She shuddered again, as though something had stung her, and lifted her eyes towards heaven.

All that is in God's hands," she said.

"But you love me, Lisa? We shall be happy." She dropped her eyes; he softly drew her to him, and her head sank on to his shoulder . . . . He bent his head a little and touched her pale lips.

Half an hour later Lavretsky was standing before the little garden gate. He found it locked and was obliged to get over the fence. He returned to the town and walked along the slumbering streets. A sense of immense, unhoped-for happiness filled his soul; all his doubts had died away. "Away, dark phantom of the past," he thought. "She loves me, she will be mine." Suddenly it seemed to him that in the air over his head were floating strains of divine triumphant music. He stood still. The music resounded in still greater magnificence; a mighty flood of melody--and all his bliss seemed speaking and singing in its strains. He looked about him; the music floated down from two upper windows of a small house.

"Lemm?" cried Lavretsky as he ran to the house. "Lemm! Lemm!" he repeated aloud.

The sounds died away and the figure of the old man in a dressing-gown, with his throat bare and his hair dishevelled, appeared at the window.

"Aha!" he said with dignity, "is it you?"

"Christopher Fedoritch, what marvellous music! for mercy's sake, let me in."

Without uttering a word, the old man with a majestic flourish of the arm dropped the key of the street door from the window.

Lavretsky hastened up-stairs, went into the room and was about to rush up to Lemm; but the latter imperiously motioned him to a seat, saying abruptly in Russian, "Sit down and listen," sat down himself to the piano, and looking proudly and severely about him, he began to play. It was long since Lavretsky had listened to anything like it. The sweet passionate melody went to his heart from the first note; it was glowing and languishing with inspiration, happiness and beauty; it swelled and melted away; it touched on all that is precious, mysterious, and holy on earth. It breathed of deathless sorrow and mounted dying away to the heavens. Lavretsky drew himself up, and rose cold and pale with ecstasy. This music seemed to clutch his very soul, so lately shaken by the rapture of love, the music was glowing with love too. "Again!" he whispered as the last chord sounded. The old man threw him an eagle glance, struck his hand on his chest and saying deliberately in his own tongue, "This is my work, I am a great musician," he played again his marvellous composition. There was no candle in the room; the light of the rising moon fell aslant on the window; the soft air was vibrating with sound; the poor little room seemed a holy place, and the old man's head stood out noble and inspired in the silvery half light. Lavretsky went up to him and embraced him. At first Lemm did not respond to his embrace and even pushed him away with his elbow. For a long while without moving in any limb he kept the same severe, almost morose expression, and only growled out twice, "aha." At last his face relaxed, changed, and grew calmer, and in response to Lavretsky's warm congratulations he smiled a little at first, then burst into tears, and sobbed weakly like a child.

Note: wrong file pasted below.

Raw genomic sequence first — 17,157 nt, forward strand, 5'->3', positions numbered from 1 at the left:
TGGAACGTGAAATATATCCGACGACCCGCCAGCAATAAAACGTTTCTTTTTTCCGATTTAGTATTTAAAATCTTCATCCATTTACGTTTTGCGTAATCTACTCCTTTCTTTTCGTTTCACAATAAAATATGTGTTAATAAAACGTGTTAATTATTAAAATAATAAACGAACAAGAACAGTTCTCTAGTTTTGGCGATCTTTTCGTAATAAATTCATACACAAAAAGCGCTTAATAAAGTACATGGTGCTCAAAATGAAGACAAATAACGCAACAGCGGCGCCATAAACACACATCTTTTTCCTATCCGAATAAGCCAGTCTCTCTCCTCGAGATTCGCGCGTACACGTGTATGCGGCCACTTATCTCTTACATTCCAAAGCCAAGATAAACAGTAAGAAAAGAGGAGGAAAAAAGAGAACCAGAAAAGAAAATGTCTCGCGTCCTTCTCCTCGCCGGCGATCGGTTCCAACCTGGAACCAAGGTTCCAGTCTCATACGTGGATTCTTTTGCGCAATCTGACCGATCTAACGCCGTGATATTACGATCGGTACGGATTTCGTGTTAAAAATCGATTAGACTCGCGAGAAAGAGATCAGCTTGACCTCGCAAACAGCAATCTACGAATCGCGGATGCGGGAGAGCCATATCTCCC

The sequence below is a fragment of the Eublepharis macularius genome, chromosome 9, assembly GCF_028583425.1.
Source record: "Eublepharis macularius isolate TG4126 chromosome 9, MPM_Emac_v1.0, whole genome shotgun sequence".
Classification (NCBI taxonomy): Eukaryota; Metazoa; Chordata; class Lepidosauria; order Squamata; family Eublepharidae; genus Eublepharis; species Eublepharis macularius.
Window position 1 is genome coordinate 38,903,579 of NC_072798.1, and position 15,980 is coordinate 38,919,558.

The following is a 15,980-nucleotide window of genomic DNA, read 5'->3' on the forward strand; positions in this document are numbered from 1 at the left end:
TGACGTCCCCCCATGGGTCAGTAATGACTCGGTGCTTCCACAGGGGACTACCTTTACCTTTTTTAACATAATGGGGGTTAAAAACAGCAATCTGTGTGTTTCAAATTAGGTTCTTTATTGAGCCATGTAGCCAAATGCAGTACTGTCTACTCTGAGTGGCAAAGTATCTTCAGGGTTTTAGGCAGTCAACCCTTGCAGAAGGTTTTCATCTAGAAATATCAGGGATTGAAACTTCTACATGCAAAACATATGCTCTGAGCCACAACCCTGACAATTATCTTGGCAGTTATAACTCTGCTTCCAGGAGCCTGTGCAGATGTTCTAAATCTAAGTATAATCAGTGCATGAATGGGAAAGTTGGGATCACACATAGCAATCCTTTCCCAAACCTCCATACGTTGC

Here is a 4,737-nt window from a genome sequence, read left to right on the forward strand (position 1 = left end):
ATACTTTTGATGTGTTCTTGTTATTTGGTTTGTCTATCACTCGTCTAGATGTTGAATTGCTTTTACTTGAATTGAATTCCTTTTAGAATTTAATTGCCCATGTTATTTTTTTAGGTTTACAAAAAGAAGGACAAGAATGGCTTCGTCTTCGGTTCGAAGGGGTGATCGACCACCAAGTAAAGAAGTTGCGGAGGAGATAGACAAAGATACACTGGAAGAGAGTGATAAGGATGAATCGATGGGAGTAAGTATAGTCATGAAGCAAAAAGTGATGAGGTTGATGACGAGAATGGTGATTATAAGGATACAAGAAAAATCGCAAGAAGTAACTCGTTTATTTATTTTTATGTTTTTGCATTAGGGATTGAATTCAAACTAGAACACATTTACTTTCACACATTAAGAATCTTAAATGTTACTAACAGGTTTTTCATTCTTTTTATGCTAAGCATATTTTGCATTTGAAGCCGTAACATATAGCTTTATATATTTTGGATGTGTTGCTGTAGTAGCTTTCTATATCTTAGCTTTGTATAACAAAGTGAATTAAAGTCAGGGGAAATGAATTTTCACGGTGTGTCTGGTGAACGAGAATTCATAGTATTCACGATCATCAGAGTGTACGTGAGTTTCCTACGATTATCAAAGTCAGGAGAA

"It is wonderful," he said, "that you have come just at this moment; but I know all, I know all."

"You know all?" Lavretsky repeated in amazement.

"You have heard me," replied Lemm, "did you not understand that I knew all?"

Till daybreak Lavretsky could not sleep, all night he was sitting on his bed. And Lisa too did not sleep; she was praying.